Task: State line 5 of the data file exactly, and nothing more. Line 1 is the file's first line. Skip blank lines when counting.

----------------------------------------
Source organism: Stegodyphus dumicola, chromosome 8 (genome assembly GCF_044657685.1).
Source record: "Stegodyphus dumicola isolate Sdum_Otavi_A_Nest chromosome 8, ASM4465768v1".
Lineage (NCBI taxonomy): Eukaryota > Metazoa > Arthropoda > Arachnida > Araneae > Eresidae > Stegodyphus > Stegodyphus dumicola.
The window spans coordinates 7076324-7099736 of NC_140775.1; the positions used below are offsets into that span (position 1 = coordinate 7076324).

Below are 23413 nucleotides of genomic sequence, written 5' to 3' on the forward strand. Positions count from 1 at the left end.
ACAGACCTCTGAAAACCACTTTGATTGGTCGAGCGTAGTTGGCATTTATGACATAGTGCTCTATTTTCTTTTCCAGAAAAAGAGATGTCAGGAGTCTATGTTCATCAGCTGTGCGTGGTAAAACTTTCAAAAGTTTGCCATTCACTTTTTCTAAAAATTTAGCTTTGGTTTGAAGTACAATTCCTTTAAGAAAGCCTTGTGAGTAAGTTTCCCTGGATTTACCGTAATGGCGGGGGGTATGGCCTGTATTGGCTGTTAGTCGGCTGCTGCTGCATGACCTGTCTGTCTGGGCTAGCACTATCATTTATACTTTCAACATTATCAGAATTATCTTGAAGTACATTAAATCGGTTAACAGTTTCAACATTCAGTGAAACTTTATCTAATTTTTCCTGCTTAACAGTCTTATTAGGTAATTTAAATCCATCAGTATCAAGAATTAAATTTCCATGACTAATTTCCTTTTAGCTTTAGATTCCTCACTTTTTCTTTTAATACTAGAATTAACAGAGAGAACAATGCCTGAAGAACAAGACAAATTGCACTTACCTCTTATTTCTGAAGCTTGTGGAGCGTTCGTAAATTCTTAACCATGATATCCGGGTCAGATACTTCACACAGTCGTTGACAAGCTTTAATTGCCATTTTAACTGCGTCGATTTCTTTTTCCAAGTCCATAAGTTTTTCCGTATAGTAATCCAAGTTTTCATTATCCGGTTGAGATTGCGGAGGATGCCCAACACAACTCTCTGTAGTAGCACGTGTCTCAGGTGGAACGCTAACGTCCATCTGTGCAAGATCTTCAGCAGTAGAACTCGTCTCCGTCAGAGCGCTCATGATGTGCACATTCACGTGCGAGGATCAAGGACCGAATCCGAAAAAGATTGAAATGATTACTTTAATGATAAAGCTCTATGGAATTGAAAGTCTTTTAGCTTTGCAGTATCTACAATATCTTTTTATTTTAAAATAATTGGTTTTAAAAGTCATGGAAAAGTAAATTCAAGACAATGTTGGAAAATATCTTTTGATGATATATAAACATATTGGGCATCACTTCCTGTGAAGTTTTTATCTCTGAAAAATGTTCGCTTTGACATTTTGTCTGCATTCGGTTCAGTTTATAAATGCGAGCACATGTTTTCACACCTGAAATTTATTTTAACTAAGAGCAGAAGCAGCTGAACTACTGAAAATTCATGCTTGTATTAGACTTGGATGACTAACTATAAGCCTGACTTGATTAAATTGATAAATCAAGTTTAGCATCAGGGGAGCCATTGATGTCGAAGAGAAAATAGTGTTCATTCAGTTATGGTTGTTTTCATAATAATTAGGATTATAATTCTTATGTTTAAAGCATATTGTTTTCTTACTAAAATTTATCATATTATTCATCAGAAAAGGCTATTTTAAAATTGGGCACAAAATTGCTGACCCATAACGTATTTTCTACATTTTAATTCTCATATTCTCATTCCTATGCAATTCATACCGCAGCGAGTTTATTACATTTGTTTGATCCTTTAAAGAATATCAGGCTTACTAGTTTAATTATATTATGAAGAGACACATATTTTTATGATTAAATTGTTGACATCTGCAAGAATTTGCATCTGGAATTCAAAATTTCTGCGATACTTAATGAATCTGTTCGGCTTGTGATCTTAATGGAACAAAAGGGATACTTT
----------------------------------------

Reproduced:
Below are 23413 nucleotides of genomic sequence, written 5' to 3' on the forward strand. Positions count from 1 at the left end.